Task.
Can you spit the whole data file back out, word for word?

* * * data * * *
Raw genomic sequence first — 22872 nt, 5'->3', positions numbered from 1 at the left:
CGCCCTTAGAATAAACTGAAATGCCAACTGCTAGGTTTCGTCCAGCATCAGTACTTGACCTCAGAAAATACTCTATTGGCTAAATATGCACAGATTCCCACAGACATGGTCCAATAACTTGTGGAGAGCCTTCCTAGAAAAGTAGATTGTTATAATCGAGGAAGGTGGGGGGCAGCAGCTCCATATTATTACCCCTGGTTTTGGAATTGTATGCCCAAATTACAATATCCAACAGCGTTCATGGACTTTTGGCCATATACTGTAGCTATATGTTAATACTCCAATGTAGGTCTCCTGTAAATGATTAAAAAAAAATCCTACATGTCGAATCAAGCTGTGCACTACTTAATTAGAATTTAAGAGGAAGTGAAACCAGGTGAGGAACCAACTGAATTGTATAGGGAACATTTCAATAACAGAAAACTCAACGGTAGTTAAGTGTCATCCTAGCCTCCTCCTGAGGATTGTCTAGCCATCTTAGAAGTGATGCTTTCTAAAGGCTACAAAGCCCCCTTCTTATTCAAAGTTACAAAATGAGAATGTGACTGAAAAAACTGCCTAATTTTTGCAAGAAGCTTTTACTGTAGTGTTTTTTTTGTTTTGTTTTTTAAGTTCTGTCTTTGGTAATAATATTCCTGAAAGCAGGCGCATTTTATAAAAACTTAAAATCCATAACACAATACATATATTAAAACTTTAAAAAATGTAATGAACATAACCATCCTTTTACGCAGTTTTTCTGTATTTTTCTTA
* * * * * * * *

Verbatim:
Raw genomic sequence first — 22872 nt, 5'->3', positions numbered from 1 at the left:
CGCCCTTAGAATAAACTGAAATGCCAACTGCTAGGTTTCGTCCAGCATCAGTACTTGACCTCAGAAAATACTCTATTGGCTAAATATGCACAGATTCCCACAGACATGGTCCAATAACTTGTGGAGAGCCTTCCTAGAAAAGTAGATTGTTATAATCGAGGAAGGTGGGGGGCAGCAGCTCCATATTATTACCCCTGGTTTTGGAATTGTATGCCCAAATTACAATATCCAACAGCGTTCATGGACTTTTGGCCATATACTGTAGCTATATGTTAATACTCCAATGTAGGTCTCCTGTAAATGATTAAAAAAAAATCCTACATGTCGAATCAAGCTGTGCACTACTTAATTAGAATTTAAGAGGAAGTGAAACCAGGTGAGGAACCAACTGAATTGTATAGGGAACATTTCAATAACAGAAAACTCAACGGTAGTTAAGTGTCATCCTAGCCTCCTCCTGAGGATTGTCTAGCCATCTTAGAAGTGATGCTTTCTAAAGGCTACAAAGCCCCCTTCTTATTCAAAGTTACAAAATGAGAATGTGACTGAAAAAACTGCCTAATTTTTGCAAGAAGCTTTTACTGTAGTGTTTTTTTTGTTTTGTTTTTTAAGTTCTGTCTTTGGTAATAATATTCCTGAAAGCAGGCGCATTTTATAAAAACTTAAAATCCATAACACAATACATATATTAAAACTTTAAAAAATGTAATGAACATAACCATCCTTTTACGCAGTTTTTCTGTATTTTTCTTA